As the days fluctuate between slightly above freezing temperatures with frigid below freezing night temperatures, the risk of ice is a constant threat. What may have once been an easy walk is now a treacherous trek for many pedestrians. Property owners have a responsibility to de-ice the areas that immediately surround their properties. When a person fails to maintain the space of their business, the result can be life-altering injuries.
Understand the limits of the law
A property owner may not be responsible for any injury that occurs on their premises. Generally, some sort of negligence is necessary for a property owner to be held responsible. This means that if your own action leads to an injury, a property owner is much less likely to be held responsible. Moreover, if a pedestrian ignores safety warnings or circumvents obstacles put in place to prevent injury, the owner can be expected to have a strong defense. Here are some of the ways an owner may be found negligent:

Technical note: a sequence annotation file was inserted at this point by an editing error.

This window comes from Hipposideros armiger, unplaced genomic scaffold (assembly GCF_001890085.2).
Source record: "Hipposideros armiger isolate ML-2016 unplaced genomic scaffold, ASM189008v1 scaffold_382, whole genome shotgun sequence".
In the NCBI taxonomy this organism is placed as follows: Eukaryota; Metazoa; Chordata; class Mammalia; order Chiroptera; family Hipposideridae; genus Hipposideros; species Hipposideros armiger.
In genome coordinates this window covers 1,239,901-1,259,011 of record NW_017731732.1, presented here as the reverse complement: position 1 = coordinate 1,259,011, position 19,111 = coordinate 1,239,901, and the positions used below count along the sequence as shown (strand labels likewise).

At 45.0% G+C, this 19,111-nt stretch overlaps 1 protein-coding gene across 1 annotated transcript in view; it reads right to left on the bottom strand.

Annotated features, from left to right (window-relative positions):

- If an owner delayed clearing ice and snow beyond a reasonable amount of time.
- If an owner failed or did an inadequate job clearing, sanding, salting and other necessary precautions to remove ice build-up.
- If an owner in some way caused the hazards that were present.
Dealing with the aftermath of an injury
The kind of injuries resulting from a slip and fall could have life-altering effects on a person’s livelihood and personal life. A traumatic brain injury or compound fracture can lead to years of rehabilitative therapy and may jeopardize a person’s ability to earn a living wage. It is imperative that an injured person examine a situation to determine if an owner’s negligence caused their injury.